Money & Power

The Experience Wars: Inside the Furious Fight for the Affections (and Dollars) of the World's Biggest Spenders

How the rich get to access to the impossible.
IMAGE GETTY IMAGES / POLA DAMONTE VIA GETTY IMAGES
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It takes a lot to impress Susan Gutfreund, the doyenne’s doyenne who famously had a private car wash built in one of her apartments. But on a recent summer afternoon she was giddy with excitement. Gutfreund had recently returned from an invitation-only trip to Reims, France, for a celebration of Piper-Heidsieck’s top-of-the-line champagne, Rare—a cuvée that was presented to Marie-Antoinette in 1785.

“It was my first champagne experience, and it was extraordinary,” Gutfreund said. “They had magnificent food by beautiful Michelin chefs, including a lunch where they pressed the grapes, a tour of the vineyard, great company. The whole experience was unforgettable.” Gutfreund explained that, beyond allowing her to savor various vintages in a bucolic setting worthy of Watteau, the experience was all the more remarkable because so few of her friends, even in as sophisticated an environment as New York City, had heard of it, let alone tried it.

“If you have had the privilege of being exposed to so many wonderful things, you become fascinated with finding things that are not that well known,” Gutfreund says. “I think we’re all looking for the cave of Ali Baba. We all want to be surprised, and brands are clearly taking note.”


The Four Seasons private jet.

In truth, access to the inaccessible, to the sort of one-of-a-kind experiences that only vast sums of money can buy, has become a fearsome weapon in the experiential wars being waged at the highest levels of luxury. Ever since the late 1990s, when futurists predicted a move from an information economy to an experience economy, from the selling of ideas to the selling of feelings, brick-and-mortar retail has been reduced to a stage, the products mere props to draw in customers.

They often have everything, so it’s good to withhold some things, to keep them guessing.

In the effort to entertain and retain wealthy clients, the luxury arena has been particularly indulgent, ratcheting up the theatrics to the point where it resembles a theme park. But as luxury goods prices continue to rise, and the number of one-percenters who move the needle shrinks, those breathing less rarefied air might be astonished to learn just how thrilling the rides have become for VVIPs. A Ritz-Carlton-branded yacht to Capri, anyone? Or a Four Seasons private jet to Rwanda?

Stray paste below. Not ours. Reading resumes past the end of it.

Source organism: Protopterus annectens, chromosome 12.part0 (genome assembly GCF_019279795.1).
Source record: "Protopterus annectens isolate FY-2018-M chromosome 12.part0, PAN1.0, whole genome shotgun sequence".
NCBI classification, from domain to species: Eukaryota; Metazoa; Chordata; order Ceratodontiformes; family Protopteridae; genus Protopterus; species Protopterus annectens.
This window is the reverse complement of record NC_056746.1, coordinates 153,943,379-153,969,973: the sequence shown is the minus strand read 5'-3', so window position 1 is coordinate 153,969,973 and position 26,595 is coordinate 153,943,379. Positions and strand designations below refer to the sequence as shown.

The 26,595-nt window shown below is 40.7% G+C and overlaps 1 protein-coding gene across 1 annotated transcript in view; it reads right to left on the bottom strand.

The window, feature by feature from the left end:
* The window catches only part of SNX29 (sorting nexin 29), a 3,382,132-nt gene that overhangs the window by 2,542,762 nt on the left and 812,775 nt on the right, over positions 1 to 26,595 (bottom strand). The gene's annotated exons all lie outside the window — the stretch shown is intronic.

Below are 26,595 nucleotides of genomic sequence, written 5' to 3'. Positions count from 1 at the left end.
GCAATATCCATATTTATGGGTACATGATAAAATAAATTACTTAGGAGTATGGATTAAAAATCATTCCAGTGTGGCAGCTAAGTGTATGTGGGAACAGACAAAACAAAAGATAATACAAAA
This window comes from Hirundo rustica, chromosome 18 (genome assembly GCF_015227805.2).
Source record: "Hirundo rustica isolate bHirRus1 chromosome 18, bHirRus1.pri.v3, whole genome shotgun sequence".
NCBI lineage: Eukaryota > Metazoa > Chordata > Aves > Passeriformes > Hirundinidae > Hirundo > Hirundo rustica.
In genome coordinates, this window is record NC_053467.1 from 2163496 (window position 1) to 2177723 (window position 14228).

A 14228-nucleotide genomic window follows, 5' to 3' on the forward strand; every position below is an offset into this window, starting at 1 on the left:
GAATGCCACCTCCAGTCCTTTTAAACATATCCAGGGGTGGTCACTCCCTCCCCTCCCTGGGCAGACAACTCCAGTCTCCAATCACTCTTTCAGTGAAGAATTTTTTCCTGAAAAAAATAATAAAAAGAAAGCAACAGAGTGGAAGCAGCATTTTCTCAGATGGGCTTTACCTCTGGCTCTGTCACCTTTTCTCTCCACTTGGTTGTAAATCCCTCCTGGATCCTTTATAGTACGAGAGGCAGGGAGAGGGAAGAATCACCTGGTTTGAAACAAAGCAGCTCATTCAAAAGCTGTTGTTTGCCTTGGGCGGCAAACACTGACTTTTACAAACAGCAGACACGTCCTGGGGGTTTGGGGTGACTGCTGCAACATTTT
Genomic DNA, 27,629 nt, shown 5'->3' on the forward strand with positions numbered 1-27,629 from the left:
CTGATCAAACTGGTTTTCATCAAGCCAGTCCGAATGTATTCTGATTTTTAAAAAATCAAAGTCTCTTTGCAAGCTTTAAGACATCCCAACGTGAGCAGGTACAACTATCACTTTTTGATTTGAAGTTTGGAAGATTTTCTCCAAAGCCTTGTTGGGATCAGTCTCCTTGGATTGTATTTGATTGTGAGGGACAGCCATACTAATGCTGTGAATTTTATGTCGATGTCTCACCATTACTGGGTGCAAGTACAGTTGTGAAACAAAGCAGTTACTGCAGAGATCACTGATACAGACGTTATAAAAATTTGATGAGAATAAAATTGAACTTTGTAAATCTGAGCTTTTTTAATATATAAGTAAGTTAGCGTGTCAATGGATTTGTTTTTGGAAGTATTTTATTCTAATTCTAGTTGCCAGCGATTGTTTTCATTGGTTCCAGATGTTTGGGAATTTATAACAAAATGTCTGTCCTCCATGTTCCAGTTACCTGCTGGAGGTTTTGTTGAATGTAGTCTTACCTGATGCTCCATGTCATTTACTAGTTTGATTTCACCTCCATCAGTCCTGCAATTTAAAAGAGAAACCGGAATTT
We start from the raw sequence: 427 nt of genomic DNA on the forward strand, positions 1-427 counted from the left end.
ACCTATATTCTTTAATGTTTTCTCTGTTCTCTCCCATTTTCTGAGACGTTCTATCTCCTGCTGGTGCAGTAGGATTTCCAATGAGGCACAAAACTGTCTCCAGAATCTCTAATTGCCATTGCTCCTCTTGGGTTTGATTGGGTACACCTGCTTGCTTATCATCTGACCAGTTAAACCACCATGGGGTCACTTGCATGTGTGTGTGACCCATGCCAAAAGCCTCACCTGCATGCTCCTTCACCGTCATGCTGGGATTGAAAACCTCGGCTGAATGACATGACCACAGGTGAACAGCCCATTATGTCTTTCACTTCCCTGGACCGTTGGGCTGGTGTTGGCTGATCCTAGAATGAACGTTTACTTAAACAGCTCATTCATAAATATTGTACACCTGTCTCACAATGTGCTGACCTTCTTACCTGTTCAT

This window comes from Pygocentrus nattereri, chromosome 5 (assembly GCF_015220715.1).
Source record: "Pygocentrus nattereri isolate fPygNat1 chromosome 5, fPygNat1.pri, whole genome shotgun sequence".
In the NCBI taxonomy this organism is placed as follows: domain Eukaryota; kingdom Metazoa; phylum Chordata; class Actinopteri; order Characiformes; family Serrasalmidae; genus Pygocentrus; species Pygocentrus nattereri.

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If Dom Pérignon is your poison but your thirst extends beyond the typical haute-boozy dinner at a historic property, perhaps the Dom Pérignon island of Sa Ferradura, just off Ibiza, is more to your taste? You might have to wait until it reopens next summer, though. A pop-up resort featuring meals prepared by local culinary legend Quique Dacosta served in your private villa—and enough champagne to rival the Oscars—it was open for one week in June and was restricted to 25 guests at a time.

You say your peccadillo is expensive baubles, not bubbles? The purveyors of high jewelry have got you covered. In May, Chopard—an exemplar of experiential offerings—was the toast of the Cannes Film Festival with its much-ballyhooed invitation-only blowouts. In addition to taking up residence and hosting daily parties at its usual haunt—the rooftop of the Martinez Hotel, transformed this time to evoke a private club in London—the jewelry house held its much anticipated annual gala. It’s always a tightly guarded event, but this year the theme was secrecy, right down to the venue (the Château de la Croix des Gardes, a private mansion that was a location for Hitchcock’s To Catch a Thief), which was disclosed only an hour before the event.

“Rich people, maybe more than anyone, are curious,” explains Caroline Scheufele, Chopard’s redoubtable artistic director and co-president. “They often have everything, so it’s good to withhold some things, to keep them guessing. It gets them excited.”


Guests drink plenty of champagne at the Krug Encounters bacchanals, which mix music and food.

Not to be outdone, Bulgari held the unveiling of its new collection, a glittering bacchanal for the company’s deepest-pocketed clients—all flown in and hosted in grand style at its expense—in Rome this time around, and somehow managed to raise the bar on previous efforts, which included extravaganzas in Venice and on the French Riviera. This year’s feast was at the Stadio dei Marmi, the stadium in the Foro Italico complex that was the site of the 1960 summer Olympics. As if the magnificent marble statues that encircle the arena weren’t enough of a draw, the 1980s-themed runway presentation was followed by a sumptuous dinner worthy of the ancient Romans and a post-prandial performance by Duran Duran.